Child Custody And Visitation For Families
In the midst of a divorce or child custody dispute, it is easy for a parent to get caught up in negative feelings of fear, worry and animosity toward the other parent. These reactions are natural, but experience tells us most loving parents will watch out for their children’s well-being despite the challenges.
Considering the emotional issues and necessary legal processes, a thoughtful parent typically needs a family law attorney’s help to navigate the family law court system. At Susan Levy Eisenberg, P.C., clients find empathy, practical solutions and honest answers to questions such as those below.
Attorney Eisenberg recently won a Superior Court of Pennsylvania case, representing the mother in a dispute regarding legal custody of a child. The opinion can be viewed in full on the Superior Court website: click here
Do parents normally share child custody in Pennsylvania?
Depending on circumstances, a family law court in Pennsylvania may order or approve of one or more of the following custody arrangements:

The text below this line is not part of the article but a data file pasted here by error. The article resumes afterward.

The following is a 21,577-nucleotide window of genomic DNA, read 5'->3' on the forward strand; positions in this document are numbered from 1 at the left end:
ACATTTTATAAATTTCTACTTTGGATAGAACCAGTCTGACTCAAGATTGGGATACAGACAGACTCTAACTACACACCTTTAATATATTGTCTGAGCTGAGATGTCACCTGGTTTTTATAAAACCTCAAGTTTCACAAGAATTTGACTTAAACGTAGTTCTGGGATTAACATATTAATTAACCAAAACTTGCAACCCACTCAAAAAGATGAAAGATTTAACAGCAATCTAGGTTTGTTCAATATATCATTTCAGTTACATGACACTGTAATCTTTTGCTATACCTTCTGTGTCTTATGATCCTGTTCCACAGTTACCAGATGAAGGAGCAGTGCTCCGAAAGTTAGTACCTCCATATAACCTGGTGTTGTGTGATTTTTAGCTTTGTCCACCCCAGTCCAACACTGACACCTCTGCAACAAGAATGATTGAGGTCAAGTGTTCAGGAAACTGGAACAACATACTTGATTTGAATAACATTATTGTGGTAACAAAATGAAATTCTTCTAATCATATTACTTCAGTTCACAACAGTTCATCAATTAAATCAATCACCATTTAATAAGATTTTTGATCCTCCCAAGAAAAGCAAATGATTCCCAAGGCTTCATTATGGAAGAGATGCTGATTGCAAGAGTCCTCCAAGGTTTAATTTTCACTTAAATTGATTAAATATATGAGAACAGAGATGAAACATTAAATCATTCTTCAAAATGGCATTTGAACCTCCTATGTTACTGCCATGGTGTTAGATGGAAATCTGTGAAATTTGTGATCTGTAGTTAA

- Shared or sole legal custody (decision-making authority)
- Primary, partial, shared or sole physical custody
- Supervised physical custody
How do family law courts determine custody?
According to Pennsylvania laws, a family law court may order or agree to a child custody and visitation arrangement based on many factors, including:
- Parents’ willingness to cooperate with each other and encourage and permit a child’s frequent and continuing contact with both parents
- Any history of abuse or substance abuse
- The proximity of the parents’ homes to each other
- Each parent’s ability to maintain a nurturing relationship with the child while attending to their daily needs
I can no longer afford to live in this school district or I want to move to be near extended family. Can I relocate and take my kids with me?
Before a child custody order is in place, you might be able to do this if your children are living with you, but for your family’s protection, get a lawyer’s advice before moving. Realize that the other parent may seek to disrupt your plans and jeopardize the children’s stability.
It is normally best for separated or divorcing parents to arrive at a custody agreement and present it to a family law court. If it meets approval, a court order will incorporate the plan. Attorney Susan Levy Eisenberg encourages amicable solutions whenever possible. She also represents parents, grandparents and other family members in complex, contested cases.
Turn To A Trusted Family Law Attorney
With Susan’s help, resolve child custody as part of your divorce or establish paternity and parental rights.